Nanotechnology: Part of COVID-19 vaccines but potential still hindered in Europe

The pharma industry has mounted the pressure on the European Commission to play a more active role when it comes to nanomedicines. The EU executive recently published its new Pharmaceutical Strategy, in which the push for innovation is taking center stage. [Shutterstock/K_E_N]

This article is part of our special report The future of nanomedicines in Europe.

Nanotechnology has contributed to the production of vaccines against the COVID-19 virus. However, in Europe, a de-centralised and vague regulatory framework prevents nanomedicines from harnessing their full potential to save lives.

At a recent event organised by the European Alliance for Access to Safe Medicines (EAASM), EU lawmakers and stakeholders focused on nanomedicines, which are emerging as an innovative technology in the scientific field, as they help address unmet medical needs and offer alternatives for many therapeutic areas.

Nanomedicine uses state-of-the-art nanotechnology like nanoparticles, nanorobots or nanoelectronic biosensors for diagnosing or treating cancer, cardiovascular, and neurodegenerative diseases.

The pharma industry has mounted the pressure on the European Commission to play a more active role when it comes to nanomedicines. The EU executive recently published its new Pharmaceutical Strategy, in which the push for innovation is taking centre stage.

“Under affordability and access to medicines, there is a quite a big push for boosting medicines that basically respond to unmet needs,” Anthony Rodiadis from the European Commission’s DG SANTE commented.

However, a number of issues related to the regulatory framework raise more questions than answers while critics suggest that without an EU-centralised approach, the potential of nanomedicines will remain untapped.

Commission urged to consider common regulatory framework for nanomedicines

The lack of a fit-for-purpose regulatory framework on nanomedicines and their “generics” poses risks for the safety of EU patients and this is something that the European Commission should urgently look at, EAASM has said.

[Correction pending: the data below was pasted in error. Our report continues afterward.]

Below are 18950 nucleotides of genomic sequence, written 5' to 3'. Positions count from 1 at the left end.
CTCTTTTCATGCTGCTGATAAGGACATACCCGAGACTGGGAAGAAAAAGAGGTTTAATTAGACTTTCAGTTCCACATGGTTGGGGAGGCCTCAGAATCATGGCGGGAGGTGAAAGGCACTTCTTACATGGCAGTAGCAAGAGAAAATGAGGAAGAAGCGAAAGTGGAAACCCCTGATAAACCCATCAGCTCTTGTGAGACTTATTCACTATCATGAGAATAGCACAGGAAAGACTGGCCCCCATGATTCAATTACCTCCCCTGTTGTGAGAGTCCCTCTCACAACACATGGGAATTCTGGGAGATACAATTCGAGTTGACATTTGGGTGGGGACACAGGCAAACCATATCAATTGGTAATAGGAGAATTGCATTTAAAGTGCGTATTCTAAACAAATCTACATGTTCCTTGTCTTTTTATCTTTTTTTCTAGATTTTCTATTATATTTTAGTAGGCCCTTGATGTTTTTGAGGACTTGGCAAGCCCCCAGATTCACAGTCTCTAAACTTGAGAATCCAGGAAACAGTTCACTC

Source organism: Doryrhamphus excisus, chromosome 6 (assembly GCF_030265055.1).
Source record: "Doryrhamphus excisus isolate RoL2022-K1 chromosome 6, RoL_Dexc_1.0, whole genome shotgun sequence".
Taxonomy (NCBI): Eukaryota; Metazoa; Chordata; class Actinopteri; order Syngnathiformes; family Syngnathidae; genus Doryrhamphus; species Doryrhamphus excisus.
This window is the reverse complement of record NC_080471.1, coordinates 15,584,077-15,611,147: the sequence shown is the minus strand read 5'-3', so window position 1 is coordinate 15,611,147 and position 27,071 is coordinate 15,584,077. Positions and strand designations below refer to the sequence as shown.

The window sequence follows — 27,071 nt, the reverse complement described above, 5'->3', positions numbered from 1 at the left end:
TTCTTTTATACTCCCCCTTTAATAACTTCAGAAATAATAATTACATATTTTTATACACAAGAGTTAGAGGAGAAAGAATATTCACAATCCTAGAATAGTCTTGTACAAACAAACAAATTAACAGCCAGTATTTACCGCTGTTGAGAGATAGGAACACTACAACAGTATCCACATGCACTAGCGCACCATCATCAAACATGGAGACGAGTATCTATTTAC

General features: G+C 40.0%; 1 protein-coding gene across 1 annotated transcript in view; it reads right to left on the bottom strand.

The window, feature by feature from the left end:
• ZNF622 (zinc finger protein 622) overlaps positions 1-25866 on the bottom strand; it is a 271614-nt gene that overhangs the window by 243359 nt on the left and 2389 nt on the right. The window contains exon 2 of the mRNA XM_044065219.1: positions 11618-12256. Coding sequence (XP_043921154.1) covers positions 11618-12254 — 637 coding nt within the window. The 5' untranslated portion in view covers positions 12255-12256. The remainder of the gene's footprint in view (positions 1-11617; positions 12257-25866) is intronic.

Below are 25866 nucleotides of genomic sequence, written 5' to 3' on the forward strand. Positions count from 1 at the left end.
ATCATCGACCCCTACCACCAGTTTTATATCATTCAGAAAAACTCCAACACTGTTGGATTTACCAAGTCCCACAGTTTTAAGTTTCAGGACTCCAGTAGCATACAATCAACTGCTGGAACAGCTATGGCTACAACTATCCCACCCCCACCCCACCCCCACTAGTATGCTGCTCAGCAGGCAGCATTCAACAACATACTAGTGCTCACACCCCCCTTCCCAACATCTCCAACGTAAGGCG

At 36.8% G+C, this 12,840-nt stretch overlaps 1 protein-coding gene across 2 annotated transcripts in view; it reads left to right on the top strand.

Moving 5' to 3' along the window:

In addition, at present, there is no specific regulatory pathway for follow-on nanosimilars. Given their highly complex manufacturing process, it is possible that even the slightest change from the original nanomedicine would result in a different level of efficacy.

Maria da Graça Carvalho, a Portuguese MEP from the European People’s Party (EPP), emphasised the potential of nanomedicines in delivering unmet medical needs but noted that the current regulatory framework puts severe obstacles on the process.

“We may conclude that the practical translation into treatments has not progressed as quickly as we would like to and as the enormous positive preclinical results have suggested. We are convinced that the reason for this is that we do not have a strong fit-for-purpose regulatory framework,” the centre-right EU lawmaker said.

Nanotechnology and COVID-19

Jon De Vlieger, director of business development at Lygature, a not-for-profit partnership management provider bringing together academia, industry and society, said nanomedicines are already being provided to patients saving lives every day.

He added that two of the front runner vaccines for COVID-19, Pfizer and Moderna, which the European Medicines Agency is expected to approve on 29 December and 12 January respectively, do include nanotechnology-based approaches.

“Both vaccines are based on lipid-based nanoparticles. So, it’s important to realise that it has a huge opportunity, it’s already established, but there are still some challenges that we need to solve,” he said.

There are different procedures to authorise a medicine in Europe: mainly the centralised and the de-centralised processes. In the centralised procedure, the European Medicines Agency (EMA) conducts its own scientific studies, and then the European Commission gives the green light for market authorisation. The Commission’s decision is valid in all EU member states.

On the other hand, the de-centralised procedure is used for authorising medicines in more than one EU member states in parallel. According to EMA, it can be used for medicines that do not need to be authorised via the centralised procedure and have not already been authorised in any member state.

Nanomedicines are by nature complex and things become even more complicated due to the lack of a centralised approach: currently, regulatory authorities at the member state level assess them differently.

De Vlieger presented a study on 85 different nanomedicines applications. Just two of these products were approved through the centralised procedure.

He explained that a centralised process should be the best route for nanomedicines as “it guarantees consistency in the scientific evaluation of these products,” and centralised safety monitoring.

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